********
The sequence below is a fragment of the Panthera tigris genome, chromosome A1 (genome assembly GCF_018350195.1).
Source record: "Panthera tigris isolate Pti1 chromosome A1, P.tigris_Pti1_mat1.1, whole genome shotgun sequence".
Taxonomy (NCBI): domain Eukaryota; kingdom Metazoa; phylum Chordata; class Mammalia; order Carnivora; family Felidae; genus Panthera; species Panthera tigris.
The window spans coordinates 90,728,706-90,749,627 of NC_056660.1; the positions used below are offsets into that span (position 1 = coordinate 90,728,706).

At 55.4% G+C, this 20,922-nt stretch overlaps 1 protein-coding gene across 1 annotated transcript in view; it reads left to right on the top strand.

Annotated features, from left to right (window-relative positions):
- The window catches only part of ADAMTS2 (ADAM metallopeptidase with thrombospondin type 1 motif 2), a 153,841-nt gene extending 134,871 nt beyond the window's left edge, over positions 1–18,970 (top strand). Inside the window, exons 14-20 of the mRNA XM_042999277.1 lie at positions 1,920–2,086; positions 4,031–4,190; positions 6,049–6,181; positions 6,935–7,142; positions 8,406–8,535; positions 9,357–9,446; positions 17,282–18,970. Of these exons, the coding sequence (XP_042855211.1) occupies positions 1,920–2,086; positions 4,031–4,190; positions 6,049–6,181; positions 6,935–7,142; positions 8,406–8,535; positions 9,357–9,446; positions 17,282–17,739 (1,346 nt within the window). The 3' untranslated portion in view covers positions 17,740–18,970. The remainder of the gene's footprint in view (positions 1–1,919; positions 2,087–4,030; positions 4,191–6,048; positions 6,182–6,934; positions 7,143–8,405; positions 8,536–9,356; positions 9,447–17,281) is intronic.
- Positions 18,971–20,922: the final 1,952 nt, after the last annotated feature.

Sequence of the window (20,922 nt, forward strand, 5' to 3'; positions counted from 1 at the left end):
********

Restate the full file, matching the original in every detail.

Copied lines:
The sequence below is a fragment of the Panthera tigris genome, chromosome A1 (genome assembly GCF_018350195.1).
Source record: "Panthera tigris isolate Pti1 chromosome A1, P.tigris_Pti1_mat1.1, whole genome shotgun sequence".
Taxonomy (NCBI): domain Eukaryota; kingdom Metazoa; phylum Chordata; class Mammalia; order Carnivora; family Felidae; genus Panthera; species Panthera tigris.
The window spans coordinates 90,728,706-90,749,627 of NC_056660.1; the positions used below are offsets into that span (position 1 = coordinate 90,728,706).

At 55.4% G+C, this 20,922-nt stretch overlaps 1 protein-coding gene across 1 annotated transcript in view; it reads left to right on the top strand.

Annotated features, from left to right (window-relative positions):
- The window catches only part of ADAMTS2 (ADAM metallopeptidase with thrombospondin type 1 motif 2), a 153,841-nt gene extending 134,871 nt beyond the window's left edge, over positions 1–18,970 (top strand). Inside the window, exons 14-20 of the mRNA XM_042999277.1 lie at positions 1,920–2,086; positions 4,031–4,190; positions 6,049–6,181; positions 6,935–7,142; positions 8,406–8,535; positions 9,357–9,446; positions 17,282–18,970. Of these exons, the coding sequence (XP_042855211.1) occupies positions 1,920–2,086; positions 4,031–4,190; positions 6,049–6,181; positions 6,935–7,142; positions 8,406–8,535; positions 9,357–9,446; positions 17,282–17,739 (1,346 nt within the window). The 3' untranslated portion in view covers positions 17,740–18,970. The remainder of the gene's footprint in view (positions 1–1,919; positions 2,087–4,030; positions 4,191–6,048; positions 6,182–6,934; positions 7,143–8,405; positions 8,536–9,356; positions 9,447–17,281) is intronic.
- Positions 18,971–20,922: the final 1,952 nt, after the last annotated feature.

Sequence of the window (20,922 nt, forward strand, 5' to 3'; positions counted from 1 at the left end):